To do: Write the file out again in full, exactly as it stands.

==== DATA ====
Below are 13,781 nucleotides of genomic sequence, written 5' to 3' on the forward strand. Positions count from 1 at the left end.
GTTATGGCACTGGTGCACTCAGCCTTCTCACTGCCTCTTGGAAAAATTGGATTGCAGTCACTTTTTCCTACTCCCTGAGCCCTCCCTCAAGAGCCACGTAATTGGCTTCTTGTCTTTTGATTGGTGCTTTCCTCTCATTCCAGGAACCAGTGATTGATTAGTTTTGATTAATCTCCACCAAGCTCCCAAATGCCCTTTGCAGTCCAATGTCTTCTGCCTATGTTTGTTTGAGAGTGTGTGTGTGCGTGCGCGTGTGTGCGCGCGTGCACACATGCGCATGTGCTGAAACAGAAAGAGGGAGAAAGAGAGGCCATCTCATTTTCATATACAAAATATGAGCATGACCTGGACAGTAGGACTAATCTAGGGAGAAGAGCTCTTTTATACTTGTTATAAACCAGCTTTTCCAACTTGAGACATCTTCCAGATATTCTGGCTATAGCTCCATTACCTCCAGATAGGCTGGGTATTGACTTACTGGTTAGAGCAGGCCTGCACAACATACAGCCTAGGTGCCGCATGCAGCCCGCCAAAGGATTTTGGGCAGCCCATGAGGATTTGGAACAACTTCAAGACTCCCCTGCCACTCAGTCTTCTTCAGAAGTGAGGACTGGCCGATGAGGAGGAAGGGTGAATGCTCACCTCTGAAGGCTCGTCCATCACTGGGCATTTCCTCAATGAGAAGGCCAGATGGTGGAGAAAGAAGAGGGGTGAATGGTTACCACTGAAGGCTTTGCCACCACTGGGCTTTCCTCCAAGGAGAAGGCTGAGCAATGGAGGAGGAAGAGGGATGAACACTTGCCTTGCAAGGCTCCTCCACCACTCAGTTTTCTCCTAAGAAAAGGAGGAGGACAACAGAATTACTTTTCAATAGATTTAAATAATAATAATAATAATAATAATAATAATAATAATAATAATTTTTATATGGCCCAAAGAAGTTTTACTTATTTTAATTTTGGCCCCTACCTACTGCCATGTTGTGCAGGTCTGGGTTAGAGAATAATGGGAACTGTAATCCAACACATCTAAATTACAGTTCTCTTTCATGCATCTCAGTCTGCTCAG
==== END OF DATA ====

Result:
Below are 13,781 nucleotides of genomic sequence, written 5' to 3' on the forward strand. Positions count from 1 at the left end.
GTTATGGCACTGGTGCACTCAGCCTTCTCACTGCCTCTTGGAAAAATTGGATTGCAGTCACTTTTTCCTACTCCCTGAGCCCTCCCTCAAGAGCCACGTAATTGGCTTCTTGTCTTTTGATTGGTGCTTTCCTCTCATTCCAGGAACCAGTGATTGATTAGTTTTGATTAATCTCCACCAAGCTCCCAAATGCCCTTTGCAGTCCAATGTCTTCTGCCTATGTTTGTTTGAGAGTGTGTGTGTGCGTGCGCGTGTGTGCGCGCGTGCACACATGCGCATGTGCTGAAACAGAAAGAGGGAGAAAGAGAGGCCATCTCATTTTCATATACAAAATATGAGCATGACCTGGACAGTAGGACTAATCTAGGGAGAAGAGCTCTTTTATACTTGTTATAAACCAGCTTTTCCAACTTGAGACATCTTCCAGATATTCTGGCTATAGCTCCATTACCTCCAGATAGGCTGGGTATTGACTTACTGGTTAGAGCAGGCCTGCACAACATACAGCCTAGGTGCCGCATGCAGCCCGCCAAAGGATTTTGGGCAGCCCATGAGGATTTGGAACAACTTCAAGACTCCCCTGCCACTCAGTCTTCTTCAGAAGTGAGGACTGGCCGATGAGGAGGAAGGGTGAATGCTCACCTCTGAAGGCTCGTCCATCACTGGGCATTTCCTCAATGAGAAGGCCAGATGGTGGAGAAAGAAGAGGGGTGAATGGTTACCACTGAAGGCTTTGCCACCACTGGGCTTTCCTCCAAGGAGAAGGCTGAGCAATGGAGGAGGAAGAGGGATGAACACTTGCCTTGCAAGGCTCCTCCACCACTCAGTTTTCTCCTAAGAAAAGGAGGAGGACAACAGAATTACTTTTCAATAGATTTAAATAATAATAATAATAATAATAATAATAATAATAATAATAATTTTTATATGGCCCAAAGAAGTTTTACTTATTTTAATTTTGGCCCCTACCTACTGCCATGTTGTGCAGGTCTGGGTTAGAGAATAATGGGAACTGTAATCCAACACATCTAAATTACAGTTCTCTTTCATGCATCTCAGTCTGCTCAG